We have an exciting announcement! The second Bedtime Math book will be out next week. Bedtime Math 2: This Time It’s Personal launches March 11. It’s full of all-new wacky math…and we’re celebrating with a big party for you! Read on for details.
In English our alphabet has 26 letters, but somebody thinks it needs more. A guy in Australia wants a new letter that means the word “the,” since we use “the” so much. After all, as he says, the word “and” has its own symbol – an ampersand which looks like this –> &. So why shouldn’t “the” get its own letter when it’s used so much more often? Well, he has a point. His new letter looks like a capital T and lowercase h shoved together. And when you do the math, you see that a “the” letter could save us all a lot of typing.
We don’t usually name animals after money, but someone did do that with the sand dollar. A sand dollar is a flat, hard, circle-shaped sea creature that does look like an American silver dollar, except for the pretty five-pointed star design on it. The chunkier versions are called sea biscuits or sea cookies, and they’re also related to sea cucumbers, so clearly someone was also hungry when naming these guys. The thing is, you can’t eat a sand dollar, because it isn’t like a mussel or clam where there’s a soft animal inside that you can eat. With sand dollars, that hard circle is the creature! A sand dollar eats through its mouth, which is a tiny hole in the center of its bottom side, with five very small teeth to chew food just like we do. These hard, thin, circular creatures break easily, though, so if you do find a full sand dollar on the beach, that’s pretty exciting – and that feeling might be worth more than a dollar.
There’s a lot you can do with a blank sheet of paper. You can write a song or a story on it, paint a picture on it, or of you really want to stir up trouble, you can send it flying through the air. Balling it up is one way to do that, but it’ll go a lot farther if you fold it into a paper airplane. The two most common styles are the “ballistic dart” and the “glider.” The ballistic dart, besides having an awesome-sounding name, will travel very fast but is not as stable as the glider. There are also stunt planes that will loop-de-loop in the air or fly back to you like a boomerang. The good news about that last one is that then you get to launch it again. The longest distance a paper airplane has ever traveled is a little over 226 feet, thrown by a former college football quarterback. But no matter how strong your arm is, you need a good design.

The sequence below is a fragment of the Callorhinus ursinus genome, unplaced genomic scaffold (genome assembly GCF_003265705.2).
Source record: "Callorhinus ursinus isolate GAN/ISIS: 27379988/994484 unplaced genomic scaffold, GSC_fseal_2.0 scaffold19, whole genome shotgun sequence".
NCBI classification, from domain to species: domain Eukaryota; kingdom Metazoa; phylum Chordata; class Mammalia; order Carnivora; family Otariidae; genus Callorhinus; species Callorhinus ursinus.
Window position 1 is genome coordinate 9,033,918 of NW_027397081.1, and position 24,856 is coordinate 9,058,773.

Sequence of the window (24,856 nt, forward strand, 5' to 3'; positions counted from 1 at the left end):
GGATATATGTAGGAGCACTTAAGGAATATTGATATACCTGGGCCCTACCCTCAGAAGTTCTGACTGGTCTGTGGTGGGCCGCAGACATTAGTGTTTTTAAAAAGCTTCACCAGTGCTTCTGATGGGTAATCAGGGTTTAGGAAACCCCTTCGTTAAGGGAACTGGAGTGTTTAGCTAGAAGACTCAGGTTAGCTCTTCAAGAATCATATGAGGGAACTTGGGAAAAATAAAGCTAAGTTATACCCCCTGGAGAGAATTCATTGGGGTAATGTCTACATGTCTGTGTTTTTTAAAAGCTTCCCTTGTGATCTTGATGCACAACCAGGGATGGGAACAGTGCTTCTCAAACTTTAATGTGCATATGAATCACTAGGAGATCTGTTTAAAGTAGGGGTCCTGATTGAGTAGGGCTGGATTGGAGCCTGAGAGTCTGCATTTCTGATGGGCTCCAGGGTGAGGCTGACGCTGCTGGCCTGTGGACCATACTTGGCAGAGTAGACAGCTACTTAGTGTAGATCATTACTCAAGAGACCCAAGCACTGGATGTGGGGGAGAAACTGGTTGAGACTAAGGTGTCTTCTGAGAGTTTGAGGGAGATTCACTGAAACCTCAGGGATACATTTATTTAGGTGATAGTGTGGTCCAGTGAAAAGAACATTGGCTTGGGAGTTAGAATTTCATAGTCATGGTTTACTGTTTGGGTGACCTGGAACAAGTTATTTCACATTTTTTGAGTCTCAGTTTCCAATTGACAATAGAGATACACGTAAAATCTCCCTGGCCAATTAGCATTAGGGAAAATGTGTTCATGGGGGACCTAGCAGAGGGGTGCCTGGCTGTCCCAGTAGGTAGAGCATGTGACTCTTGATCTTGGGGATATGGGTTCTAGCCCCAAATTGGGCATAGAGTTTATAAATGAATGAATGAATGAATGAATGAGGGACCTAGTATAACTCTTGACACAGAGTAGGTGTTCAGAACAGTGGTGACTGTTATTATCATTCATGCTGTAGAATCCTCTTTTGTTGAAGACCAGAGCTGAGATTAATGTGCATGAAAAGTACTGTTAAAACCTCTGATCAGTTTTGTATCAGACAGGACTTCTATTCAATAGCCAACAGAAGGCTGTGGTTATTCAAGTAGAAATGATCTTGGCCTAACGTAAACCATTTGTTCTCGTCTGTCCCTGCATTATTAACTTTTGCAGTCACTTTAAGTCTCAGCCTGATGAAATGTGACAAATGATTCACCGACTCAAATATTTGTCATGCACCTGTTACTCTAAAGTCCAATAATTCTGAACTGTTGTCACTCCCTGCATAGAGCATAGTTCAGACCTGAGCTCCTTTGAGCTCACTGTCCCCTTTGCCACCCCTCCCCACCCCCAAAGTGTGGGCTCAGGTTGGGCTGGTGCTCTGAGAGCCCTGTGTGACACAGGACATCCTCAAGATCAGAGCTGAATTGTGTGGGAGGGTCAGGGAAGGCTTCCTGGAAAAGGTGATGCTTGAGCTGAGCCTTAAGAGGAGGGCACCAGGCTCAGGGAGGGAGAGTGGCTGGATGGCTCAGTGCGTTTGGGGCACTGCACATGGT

If you’ve ever watched the clouds in the sky, you know how different they can look from day to day. When they’re fluffy like cotton or thin and wispy and white, it can be hard to remember that that’s actually ice and water floating above your head. How come it doesn’t fall?
Well, it eventually does. When water vapor rises from the ground, it rises as incredibly tiny droplets of water, and some form tiny ice crystals. When enough of those tiny pieces come together, they form a cloud. We’re talking about millions of droplets here, but they’re so tiny and light that they can float on the wind. If more and more droplets get pushed together, though, they eventually get so heavy that they can’t float anymore, and fall to earth as rain. Like us, clouds can’t fight gravity forever.
It’s hard enough to ride a bike and keep your balance on those two skinny tires. But it has to be far trickier to ride on just one wheel. A unicycle is basically half a bicycle, with one wheel and a set of pedals to make that wheel turn. Not only do you have to keep from tipping to the side, but you also have to avoid flipping back onto your behind or flopping forward onto your face. Throw in some juggling and some other stunts, and you’re really asking for trouble.
Easter is around the corner, and that means it’s egg hunt season. You might be looking for real eggs that were dyed, but obviously you’d rather find the plastic ones that split in half and have cool toys and candy and stuff inside them.
No matter what’s inside the eggs, the search can be just as exciting – depending on where they’re hidden.
Friday’s Statue of Liberty BMP turned up some other cool number facts about her. For instance, the Statue’s feet are 25 feet long, and she wears a size 879 sandal! That means if you’re 4 feet tall, you’re about the length of her big toe, and if you’re only 3 feet tall, you’re her pinky toe.
So what would it be like if she walked up your street?